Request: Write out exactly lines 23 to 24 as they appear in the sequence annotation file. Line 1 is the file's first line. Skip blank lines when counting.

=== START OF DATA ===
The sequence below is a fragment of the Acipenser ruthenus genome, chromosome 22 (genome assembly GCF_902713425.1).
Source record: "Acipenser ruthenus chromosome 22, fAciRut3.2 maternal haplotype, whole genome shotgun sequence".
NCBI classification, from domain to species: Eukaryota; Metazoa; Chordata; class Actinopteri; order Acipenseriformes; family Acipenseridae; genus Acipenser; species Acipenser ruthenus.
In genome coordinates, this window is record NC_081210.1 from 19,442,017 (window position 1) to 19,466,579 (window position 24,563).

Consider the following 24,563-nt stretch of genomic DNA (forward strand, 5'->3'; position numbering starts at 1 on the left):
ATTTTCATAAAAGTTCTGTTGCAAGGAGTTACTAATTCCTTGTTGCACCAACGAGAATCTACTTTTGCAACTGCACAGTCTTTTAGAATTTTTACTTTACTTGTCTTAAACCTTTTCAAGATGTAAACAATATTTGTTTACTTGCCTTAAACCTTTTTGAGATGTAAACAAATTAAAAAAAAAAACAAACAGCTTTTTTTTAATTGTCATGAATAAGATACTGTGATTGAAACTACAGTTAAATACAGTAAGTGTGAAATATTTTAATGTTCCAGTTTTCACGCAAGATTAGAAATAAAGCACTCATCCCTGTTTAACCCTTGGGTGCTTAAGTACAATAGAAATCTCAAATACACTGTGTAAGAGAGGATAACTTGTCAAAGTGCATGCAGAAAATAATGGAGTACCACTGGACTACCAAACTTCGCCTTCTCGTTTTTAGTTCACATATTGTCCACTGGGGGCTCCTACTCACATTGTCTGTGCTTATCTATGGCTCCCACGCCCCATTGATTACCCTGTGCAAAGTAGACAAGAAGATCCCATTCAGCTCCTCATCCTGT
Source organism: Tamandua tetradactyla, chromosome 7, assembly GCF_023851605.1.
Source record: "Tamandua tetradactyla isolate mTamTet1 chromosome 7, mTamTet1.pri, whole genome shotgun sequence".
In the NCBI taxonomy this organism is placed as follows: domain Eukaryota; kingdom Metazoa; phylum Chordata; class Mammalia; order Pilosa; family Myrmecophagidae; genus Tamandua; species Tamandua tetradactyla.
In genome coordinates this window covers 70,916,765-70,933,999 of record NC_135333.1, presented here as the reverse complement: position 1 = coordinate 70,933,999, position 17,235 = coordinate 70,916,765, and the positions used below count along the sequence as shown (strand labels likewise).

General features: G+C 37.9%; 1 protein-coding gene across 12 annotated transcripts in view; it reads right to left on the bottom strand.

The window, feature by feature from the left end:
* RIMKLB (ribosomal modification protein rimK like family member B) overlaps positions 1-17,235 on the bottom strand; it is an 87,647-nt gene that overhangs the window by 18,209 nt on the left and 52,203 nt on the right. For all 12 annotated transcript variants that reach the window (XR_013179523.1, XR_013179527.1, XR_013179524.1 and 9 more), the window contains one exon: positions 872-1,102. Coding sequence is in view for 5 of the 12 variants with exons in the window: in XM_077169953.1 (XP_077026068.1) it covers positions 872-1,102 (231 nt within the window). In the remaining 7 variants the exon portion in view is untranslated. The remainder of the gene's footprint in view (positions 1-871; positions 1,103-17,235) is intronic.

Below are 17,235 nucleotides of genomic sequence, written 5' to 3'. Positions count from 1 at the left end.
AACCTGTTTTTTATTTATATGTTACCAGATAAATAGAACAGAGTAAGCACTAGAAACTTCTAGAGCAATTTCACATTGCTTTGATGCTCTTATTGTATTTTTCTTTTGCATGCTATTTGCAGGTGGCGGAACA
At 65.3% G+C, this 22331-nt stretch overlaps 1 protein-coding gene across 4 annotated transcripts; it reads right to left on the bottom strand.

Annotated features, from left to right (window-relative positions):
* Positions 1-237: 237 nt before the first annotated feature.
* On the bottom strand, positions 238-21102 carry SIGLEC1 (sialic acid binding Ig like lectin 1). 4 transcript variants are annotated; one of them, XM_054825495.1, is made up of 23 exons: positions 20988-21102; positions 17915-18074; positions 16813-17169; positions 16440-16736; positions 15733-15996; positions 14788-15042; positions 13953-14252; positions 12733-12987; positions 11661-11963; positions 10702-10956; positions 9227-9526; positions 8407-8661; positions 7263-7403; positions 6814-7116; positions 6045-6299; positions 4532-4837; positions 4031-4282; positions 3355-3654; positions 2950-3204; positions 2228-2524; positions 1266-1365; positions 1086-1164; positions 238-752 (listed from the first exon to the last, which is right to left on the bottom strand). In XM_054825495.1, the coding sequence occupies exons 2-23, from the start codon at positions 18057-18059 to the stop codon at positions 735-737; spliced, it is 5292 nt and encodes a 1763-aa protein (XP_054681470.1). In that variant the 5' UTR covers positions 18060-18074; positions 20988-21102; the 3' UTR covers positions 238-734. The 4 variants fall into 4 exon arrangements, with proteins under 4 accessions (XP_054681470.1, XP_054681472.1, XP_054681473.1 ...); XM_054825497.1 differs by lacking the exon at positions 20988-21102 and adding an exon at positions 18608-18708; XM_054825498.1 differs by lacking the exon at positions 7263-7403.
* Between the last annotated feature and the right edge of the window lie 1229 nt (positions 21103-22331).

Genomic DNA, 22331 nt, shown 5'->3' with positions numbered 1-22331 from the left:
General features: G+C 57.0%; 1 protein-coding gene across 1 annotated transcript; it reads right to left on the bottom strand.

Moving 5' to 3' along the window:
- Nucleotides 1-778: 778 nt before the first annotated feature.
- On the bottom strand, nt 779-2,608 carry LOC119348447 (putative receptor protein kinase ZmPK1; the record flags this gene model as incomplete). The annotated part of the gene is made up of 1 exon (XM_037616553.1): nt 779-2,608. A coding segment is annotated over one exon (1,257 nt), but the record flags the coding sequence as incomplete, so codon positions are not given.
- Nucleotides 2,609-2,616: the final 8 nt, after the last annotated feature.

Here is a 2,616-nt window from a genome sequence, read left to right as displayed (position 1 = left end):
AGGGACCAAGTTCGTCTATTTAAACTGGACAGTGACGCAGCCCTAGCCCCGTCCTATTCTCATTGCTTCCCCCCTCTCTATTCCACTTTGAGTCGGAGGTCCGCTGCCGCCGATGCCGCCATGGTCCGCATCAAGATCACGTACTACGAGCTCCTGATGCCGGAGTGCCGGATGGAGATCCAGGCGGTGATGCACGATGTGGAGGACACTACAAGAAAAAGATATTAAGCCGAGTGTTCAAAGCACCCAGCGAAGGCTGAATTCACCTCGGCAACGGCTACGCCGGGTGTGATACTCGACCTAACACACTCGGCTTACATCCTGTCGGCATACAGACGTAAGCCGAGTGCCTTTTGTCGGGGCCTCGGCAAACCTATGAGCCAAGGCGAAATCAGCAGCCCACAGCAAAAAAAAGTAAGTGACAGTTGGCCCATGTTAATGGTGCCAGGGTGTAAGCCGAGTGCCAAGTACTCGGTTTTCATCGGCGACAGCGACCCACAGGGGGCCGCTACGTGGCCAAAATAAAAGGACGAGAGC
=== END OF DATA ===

Moving 5' to 3' along the window:
- Nucleotides 1-778: 778 nt before the first annotated feature.